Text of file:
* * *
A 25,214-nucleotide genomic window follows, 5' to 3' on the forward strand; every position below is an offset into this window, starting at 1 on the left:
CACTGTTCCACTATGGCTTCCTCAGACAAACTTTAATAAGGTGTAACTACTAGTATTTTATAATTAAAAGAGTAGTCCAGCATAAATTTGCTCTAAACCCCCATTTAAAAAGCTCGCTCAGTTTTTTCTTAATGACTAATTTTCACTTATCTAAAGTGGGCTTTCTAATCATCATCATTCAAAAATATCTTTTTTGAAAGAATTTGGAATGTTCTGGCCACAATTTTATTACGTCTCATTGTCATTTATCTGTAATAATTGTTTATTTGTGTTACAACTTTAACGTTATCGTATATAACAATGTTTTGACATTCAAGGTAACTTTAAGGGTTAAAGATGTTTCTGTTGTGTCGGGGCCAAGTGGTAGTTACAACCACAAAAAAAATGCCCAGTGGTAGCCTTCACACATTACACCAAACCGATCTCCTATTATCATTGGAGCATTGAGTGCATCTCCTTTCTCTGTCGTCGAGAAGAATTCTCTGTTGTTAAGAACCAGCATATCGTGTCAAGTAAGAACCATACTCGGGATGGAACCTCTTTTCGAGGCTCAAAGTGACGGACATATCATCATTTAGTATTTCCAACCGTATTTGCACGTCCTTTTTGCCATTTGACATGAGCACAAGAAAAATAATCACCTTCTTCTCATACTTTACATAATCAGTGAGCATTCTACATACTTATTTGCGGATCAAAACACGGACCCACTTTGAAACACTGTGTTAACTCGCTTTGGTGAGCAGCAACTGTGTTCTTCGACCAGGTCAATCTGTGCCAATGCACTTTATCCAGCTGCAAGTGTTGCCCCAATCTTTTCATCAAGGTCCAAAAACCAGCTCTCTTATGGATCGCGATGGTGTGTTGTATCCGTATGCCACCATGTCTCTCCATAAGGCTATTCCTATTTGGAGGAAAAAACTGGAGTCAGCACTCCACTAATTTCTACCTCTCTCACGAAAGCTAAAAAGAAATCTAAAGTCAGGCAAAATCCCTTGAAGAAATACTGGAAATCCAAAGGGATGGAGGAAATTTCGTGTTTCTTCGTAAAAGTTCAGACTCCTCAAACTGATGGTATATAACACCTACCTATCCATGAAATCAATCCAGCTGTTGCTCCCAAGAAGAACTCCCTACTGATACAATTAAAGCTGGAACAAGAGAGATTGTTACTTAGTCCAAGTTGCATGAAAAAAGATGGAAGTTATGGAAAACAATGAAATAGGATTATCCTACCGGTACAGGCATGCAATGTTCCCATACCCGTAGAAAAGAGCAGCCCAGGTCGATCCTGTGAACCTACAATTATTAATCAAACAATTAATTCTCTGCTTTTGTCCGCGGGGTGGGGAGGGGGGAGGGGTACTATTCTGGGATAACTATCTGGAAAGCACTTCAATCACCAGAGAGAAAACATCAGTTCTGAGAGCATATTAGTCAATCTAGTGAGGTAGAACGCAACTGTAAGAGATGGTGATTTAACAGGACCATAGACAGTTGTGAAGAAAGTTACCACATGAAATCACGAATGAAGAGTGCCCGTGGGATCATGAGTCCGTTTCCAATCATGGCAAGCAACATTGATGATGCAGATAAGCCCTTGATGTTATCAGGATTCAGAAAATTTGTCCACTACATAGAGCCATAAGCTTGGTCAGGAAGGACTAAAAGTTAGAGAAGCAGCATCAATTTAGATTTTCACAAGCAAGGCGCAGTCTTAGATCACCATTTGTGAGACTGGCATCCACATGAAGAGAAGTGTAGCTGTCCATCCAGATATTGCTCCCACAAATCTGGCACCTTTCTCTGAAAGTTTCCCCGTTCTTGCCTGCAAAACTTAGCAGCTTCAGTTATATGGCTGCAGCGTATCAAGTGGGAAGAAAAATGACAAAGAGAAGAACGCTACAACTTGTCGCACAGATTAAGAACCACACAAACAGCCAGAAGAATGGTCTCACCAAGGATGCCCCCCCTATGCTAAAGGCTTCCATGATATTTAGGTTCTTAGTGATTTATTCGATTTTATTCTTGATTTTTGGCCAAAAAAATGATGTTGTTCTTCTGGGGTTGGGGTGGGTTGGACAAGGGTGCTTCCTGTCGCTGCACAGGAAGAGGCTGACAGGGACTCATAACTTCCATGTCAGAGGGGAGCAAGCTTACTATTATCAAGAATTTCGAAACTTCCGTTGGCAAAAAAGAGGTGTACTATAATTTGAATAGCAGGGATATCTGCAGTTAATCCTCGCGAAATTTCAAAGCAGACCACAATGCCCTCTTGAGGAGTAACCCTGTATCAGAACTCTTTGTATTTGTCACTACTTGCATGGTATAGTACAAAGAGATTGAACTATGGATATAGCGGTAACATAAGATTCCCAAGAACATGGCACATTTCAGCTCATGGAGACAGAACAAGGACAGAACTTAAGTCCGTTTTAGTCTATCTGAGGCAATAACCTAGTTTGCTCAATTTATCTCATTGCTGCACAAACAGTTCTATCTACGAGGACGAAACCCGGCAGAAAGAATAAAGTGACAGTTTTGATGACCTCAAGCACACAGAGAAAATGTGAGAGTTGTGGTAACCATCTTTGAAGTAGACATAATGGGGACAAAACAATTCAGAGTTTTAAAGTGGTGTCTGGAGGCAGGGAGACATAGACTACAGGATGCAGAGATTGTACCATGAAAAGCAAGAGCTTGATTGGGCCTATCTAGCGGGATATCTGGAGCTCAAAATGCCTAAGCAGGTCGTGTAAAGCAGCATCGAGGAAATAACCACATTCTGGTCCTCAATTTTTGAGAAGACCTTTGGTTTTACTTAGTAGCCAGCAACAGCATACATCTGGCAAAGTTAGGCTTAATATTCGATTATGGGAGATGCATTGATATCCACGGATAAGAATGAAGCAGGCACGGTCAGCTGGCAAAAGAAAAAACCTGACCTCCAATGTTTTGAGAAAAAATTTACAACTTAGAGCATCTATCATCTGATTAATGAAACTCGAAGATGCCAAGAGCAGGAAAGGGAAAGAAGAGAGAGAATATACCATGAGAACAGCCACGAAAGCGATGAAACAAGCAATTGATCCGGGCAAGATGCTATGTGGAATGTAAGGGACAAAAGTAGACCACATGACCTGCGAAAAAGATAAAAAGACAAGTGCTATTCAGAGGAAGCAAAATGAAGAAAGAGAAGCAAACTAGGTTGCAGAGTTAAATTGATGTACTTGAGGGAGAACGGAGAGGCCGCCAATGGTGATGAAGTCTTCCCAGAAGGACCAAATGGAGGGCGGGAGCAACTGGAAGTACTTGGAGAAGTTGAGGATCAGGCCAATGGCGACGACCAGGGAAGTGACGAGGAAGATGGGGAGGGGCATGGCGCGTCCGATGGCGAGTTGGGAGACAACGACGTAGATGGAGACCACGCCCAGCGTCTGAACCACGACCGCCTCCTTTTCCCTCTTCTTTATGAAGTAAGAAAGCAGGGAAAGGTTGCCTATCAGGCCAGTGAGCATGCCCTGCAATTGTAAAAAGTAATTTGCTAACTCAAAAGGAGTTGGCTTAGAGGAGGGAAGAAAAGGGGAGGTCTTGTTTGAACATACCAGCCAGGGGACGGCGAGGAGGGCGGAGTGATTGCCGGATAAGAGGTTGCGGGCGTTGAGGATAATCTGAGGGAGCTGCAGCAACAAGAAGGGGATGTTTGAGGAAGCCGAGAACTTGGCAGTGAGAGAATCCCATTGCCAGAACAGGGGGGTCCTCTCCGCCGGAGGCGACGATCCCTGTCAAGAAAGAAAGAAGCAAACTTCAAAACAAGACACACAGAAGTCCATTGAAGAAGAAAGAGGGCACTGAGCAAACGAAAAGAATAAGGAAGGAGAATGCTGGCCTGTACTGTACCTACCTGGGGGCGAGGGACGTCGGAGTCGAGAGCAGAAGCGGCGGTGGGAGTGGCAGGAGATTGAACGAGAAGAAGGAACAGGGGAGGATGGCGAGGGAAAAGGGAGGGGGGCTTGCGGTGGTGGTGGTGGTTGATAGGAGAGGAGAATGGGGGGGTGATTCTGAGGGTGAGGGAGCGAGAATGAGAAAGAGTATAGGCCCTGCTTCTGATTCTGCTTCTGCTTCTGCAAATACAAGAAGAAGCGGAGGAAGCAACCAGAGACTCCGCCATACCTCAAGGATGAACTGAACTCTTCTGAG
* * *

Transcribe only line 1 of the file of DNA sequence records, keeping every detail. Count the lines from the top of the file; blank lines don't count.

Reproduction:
A 25,214-nucleotide genomic window follows, 5' to 3' on the forward strand; every position below is an offset into this window, starting at 1 on the left: